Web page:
At year end we always get some coverage in the media about the celebrities that passed away and the big news events of the last year.  Ezra Klein's interview with Paul Krugman is a bit different.  Klein asked him several questions about important things and Krugman did his best to provide short answers to tough questions.

*  He knows what the Silicon Valley crowd claims about the impact of artificial intelligence on society, but he doesn't agree that artificial intelligence will replace human intelligence, and he is not very impressed by the role of high intelligence in society.

* Our current political system is subject to sabotage and it works.  The legislature is capable of sabotaging whatever policies are proposed by the executive branch when the presidency is held by the other party.  Klein suggests that we are capable of responding to crises, but Krugman suggests that it would be very difficult to get Congress to do another version of TARP to rescue a financial system that expects to be bailed out of trouble when it does whatever it can to increase executive compensation.

* There a lots of environmental issues and fracking is one of them.  He believes that it might be possible to do it right, but that the negative impacts of doing it wrong are usually local and do not reach the national level.  Lower oil prices may do what politics can't do.  It can't be cost justified at $60 per barrel.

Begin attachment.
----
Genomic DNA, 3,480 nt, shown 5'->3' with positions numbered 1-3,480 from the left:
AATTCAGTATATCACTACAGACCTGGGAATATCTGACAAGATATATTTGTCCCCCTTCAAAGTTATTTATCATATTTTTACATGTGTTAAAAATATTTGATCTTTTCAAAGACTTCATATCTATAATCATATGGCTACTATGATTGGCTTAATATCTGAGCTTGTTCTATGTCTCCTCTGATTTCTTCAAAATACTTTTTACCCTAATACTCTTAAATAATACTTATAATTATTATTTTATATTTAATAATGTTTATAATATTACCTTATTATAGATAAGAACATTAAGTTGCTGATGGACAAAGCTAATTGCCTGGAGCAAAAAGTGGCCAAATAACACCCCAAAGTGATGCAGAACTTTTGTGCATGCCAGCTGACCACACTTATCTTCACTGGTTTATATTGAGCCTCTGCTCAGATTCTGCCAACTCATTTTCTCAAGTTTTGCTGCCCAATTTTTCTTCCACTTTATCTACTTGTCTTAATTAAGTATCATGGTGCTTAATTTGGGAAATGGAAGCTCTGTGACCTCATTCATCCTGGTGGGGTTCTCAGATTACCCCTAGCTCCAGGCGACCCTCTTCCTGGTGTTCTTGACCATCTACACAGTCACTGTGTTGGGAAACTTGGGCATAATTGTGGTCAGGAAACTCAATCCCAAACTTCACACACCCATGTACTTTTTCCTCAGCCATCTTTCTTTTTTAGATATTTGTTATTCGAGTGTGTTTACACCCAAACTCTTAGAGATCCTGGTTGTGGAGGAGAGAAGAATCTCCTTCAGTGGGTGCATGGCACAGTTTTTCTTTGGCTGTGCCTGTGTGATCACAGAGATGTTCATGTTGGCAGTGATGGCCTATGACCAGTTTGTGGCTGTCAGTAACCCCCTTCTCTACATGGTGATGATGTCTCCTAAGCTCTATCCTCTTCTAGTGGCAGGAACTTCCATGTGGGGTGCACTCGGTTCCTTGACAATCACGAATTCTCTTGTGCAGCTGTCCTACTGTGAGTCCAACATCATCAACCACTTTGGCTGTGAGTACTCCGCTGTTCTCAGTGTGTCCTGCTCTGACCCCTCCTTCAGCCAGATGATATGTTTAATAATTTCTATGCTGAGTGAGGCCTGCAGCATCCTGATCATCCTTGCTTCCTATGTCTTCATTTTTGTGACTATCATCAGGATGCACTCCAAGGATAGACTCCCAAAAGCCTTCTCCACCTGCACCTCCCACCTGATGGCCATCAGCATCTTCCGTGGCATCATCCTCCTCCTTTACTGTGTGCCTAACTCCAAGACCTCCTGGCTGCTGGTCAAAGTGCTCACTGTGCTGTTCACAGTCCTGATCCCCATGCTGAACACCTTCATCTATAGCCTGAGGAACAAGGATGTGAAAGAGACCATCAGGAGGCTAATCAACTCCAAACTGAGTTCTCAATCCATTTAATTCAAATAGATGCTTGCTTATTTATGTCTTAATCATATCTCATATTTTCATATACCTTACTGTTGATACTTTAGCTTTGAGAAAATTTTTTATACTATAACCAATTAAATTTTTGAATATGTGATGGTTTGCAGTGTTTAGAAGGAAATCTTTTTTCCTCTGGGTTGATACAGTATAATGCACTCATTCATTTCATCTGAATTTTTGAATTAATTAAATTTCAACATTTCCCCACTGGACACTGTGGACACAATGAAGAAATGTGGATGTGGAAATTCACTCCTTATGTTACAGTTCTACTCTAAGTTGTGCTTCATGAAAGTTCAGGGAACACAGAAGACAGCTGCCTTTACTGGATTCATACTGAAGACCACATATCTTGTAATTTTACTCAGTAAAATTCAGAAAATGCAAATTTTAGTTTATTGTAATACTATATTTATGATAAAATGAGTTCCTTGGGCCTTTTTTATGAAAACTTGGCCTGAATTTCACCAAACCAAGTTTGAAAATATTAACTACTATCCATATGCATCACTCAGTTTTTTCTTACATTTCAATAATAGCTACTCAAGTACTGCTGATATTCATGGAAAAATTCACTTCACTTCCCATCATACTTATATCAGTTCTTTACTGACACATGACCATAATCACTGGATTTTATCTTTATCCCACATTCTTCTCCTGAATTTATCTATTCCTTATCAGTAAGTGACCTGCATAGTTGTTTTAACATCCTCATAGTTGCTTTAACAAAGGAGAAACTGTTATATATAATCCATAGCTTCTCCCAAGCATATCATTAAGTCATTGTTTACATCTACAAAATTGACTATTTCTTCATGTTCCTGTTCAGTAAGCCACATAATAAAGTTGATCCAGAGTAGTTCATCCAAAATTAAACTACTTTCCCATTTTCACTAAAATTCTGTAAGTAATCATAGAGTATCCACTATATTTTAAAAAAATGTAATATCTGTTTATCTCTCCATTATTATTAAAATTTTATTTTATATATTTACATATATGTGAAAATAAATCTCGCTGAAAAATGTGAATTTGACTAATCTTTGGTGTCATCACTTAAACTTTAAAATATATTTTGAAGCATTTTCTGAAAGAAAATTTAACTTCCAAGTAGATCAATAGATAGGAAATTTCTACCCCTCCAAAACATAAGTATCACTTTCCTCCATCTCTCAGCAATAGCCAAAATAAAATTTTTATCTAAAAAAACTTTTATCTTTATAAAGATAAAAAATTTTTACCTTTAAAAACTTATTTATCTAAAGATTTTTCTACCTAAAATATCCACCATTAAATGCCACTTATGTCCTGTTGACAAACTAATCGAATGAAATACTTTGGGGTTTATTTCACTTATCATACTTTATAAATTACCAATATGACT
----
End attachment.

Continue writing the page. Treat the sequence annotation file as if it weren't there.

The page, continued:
* Income inequality and wealth inequality are related and there is a relationship between the rising share that is going to the top .01% and the bottom 70%.  Even new college grads find it difficult to find good jobs.  That is bound to create problems that will be difficult to solve.  The wage compression that took place under FDR, and the decades prior to 1980, required exceptional political leadership that was facilitated by a depression and a world war.  That kind of leadership is not visible in either political party.